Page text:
MHNI Headache Division discusses the diagnosis & treatment of New Daily Persistent Headache.
What is New Daily Persistent Headache?
New daily persistent headache (NDPH) is one of the important headache entities under the category of chronic daily headache. This is the group of primary headache disorders that also includes chronic migraine, chronic tension-type headache, and hemicrania continua. Only recently has NDPH been recognized as a distinct entity by headache specialists.
What key symptoms distinguish New Daily Persistent Headache?
New daily persistent headache is unique in that the headache is daily from onset, typically in a patient with no prior history. It can continue for years without any sign of alleviation despite aggressive treatment. The headache will start one day and in many instances continue as daily and unremitting pain.
There may be two subtypes of NDPH, a self-limited form which typically goes away within several months without any treatment, and a refractory form, which is difficult to treat.
A characteristic and unique feature of NDPH is that most patients are able to pinpoint the exact date when their headaches started. Headache onset may occur in relationship to an infection or flu-like illness (such as mononucleosis), surgery (such as hysterectomy), or a stressful life event. NDPH is 2½ times more likely to occur in women than men. Average pain intensity is moderate in most people, though some individuals experience severe pain all of the time.
In order to meet the diagnostic criteria for NDPH, daily pain must be present for more than two months with untreated headache duration greater than four hours a day. Headache location is typically on both sides of the head and anywhere around the head. Pain is usually throbbing or pressing in quality, with associated symptoms such as nausea, light sensitivity, sound sensitivity, or lightheadedness.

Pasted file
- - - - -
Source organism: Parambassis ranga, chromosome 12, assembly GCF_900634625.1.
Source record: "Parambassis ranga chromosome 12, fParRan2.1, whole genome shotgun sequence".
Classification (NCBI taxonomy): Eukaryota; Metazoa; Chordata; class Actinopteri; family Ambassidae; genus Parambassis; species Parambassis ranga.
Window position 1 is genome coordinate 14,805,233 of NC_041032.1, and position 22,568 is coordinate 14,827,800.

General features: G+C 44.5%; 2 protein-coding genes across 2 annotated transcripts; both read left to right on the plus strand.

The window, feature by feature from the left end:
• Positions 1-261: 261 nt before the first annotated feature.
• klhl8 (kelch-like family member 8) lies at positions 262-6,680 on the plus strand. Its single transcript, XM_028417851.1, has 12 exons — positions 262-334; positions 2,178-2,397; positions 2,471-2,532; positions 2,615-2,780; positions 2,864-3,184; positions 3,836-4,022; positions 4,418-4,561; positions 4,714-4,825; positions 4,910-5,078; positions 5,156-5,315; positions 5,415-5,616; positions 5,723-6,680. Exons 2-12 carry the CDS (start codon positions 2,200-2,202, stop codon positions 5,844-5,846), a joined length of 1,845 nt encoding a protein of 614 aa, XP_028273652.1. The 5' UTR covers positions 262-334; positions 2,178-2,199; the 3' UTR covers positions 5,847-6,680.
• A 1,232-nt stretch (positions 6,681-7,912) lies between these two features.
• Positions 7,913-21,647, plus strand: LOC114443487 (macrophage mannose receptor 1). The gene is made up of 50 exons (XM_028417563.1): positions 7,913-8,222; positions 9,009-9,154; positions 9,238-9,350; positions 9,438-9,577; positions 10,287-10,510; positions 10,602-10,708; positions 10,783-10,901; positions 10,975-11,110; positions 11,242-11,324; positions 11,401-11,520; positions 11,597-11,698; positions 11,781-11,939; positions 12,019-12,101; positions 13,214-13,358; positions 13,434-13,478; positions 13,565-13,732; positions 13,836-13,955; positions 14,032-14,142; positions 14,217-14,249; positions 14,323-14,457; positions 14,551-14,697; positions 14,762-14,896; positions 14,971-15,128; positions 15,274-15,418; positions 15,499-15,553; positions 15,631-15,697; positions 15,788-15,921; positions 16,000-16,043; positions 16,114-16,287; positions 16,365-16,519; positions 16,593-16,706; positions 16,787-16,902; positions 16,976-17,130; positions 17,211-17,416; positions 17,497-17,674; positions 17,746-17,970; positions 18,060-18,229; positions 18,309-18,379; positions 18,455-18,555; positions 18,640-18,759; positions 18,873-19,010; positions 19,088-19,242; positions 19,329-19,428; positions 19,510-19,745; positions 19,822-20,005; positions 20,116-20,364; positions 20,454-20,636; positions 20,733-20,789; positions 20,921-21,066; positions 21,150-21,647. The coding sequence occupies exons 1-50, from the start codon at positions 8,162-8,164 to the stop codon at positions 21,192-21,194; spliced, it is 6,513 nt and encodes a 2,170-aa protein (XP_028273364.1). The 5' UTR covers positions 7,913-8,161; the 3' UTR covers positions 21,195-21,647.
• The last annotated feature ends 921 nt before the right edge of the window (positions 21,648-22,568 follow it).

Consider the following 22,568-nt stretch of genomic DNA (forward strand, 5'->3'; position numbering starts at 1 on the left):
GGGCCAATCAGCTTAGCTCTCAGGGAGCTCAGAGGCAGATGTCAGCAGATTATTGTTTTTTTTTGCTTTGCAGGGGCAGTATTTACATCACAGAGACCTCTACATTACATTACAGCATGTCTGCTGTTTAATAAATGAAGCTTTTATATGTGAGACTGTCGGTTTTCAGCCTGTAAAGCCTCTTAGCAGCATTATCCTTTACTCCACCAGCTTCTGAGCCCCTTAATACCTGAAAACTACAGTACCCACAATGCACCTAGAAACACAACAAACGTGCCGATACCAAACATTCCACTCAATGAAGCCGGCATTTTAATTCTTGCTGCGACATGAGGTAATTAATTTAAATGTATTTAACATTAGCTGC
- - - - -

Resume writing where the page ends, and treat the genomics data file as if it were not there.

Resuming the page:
In order to diagnose New Daily Persistent Headache, what other disorders must commonly be ruled out?
The diagnosis of NDPH must occur after many other conditions that can produce daily persistent headache are ruled out by a series of tests and other measures. Also the International Headache Society criteria must be met. Most importantly, the physician must consider disorders that can mimic NDPH.
What treatment is available for New Daily Persistent Headache?
Primary NDPH is considered one of the more difficult headaches to treat, though many patients do respond to appropriate treatment. Because some cases have features of migraine, patients may respond to migraine-type medication. Other patients respond to topiramate or gabapentin, which also can help some migraine patients. Pregabalin and many other drugs used for a variety of headache conditions are used by MHNI physicians to help patients with NDPH. Nonetheless, of all the headache conditions, it is one of the more stubborn headaches and more challenging to treat. Some patients require hospitalization to break the headache cycle.